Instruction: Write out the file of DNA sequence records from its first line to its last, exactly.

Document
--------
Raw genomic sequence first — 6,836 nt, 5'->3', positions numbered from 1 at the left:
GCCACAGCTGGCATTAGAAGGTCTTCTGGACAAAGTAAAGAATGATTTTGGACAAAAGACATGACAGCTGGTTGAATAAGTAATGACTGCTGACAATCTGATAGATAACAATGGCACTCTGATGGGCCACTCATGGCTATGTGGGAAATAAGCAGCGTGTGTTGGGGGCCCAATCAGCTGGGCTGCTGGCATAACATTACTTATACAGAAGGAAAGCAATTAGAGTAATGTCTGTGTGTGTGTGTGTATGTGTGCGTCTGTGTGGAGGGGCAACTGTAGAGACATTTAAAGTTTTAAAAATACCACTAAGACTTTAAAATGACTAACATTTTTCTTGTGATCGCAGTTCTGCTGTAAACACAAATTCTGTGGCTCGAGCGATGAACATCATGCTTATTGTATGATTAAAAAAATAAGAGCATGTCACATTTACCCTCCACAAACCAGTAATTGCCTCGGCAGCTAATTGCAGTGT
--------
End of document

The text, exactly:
Raw genomic sequence first — 6,836 nt, 5'->3', positions numbered from 1 at the left:
GCCACAGCTGGCATTAGAAGGTCTTCTGGACAAAGTAAAGAATGATTTTGGACAAAAGACATGACAGCTGGTTGAATAAGTAATGACTGCTGACAATCTGATAGATAACAATGGCACTCTGATGGGCCACTCATGGCTATGTGGGAAATAAGCAGCGTGTGTTGGGGGCCCAATCAGCTGGGCTGCTGGCATAACATTACTTATACAGAAGGAAAGCAATTAGAGTAATGTCTGTGTGTGTGTGTGTATGTGTGCGTCTGTGTGGAGGGGCAACTGTAGAGACATTTAAAGTTTTAAAAATACCACTAAGACTTTAAAATGACTAACATTTTTCTTGTGATCGCAGTTCTGCTGTAAACACAAATTCTGTGGCTCGAGCGATGAACATCATGCTTATTGTATGATTAAAAAAATAAGAGCATGTCACATTTACCCTCCACAAACCAGTAATTGCCTCGGCAGCTAATTGCAGTGT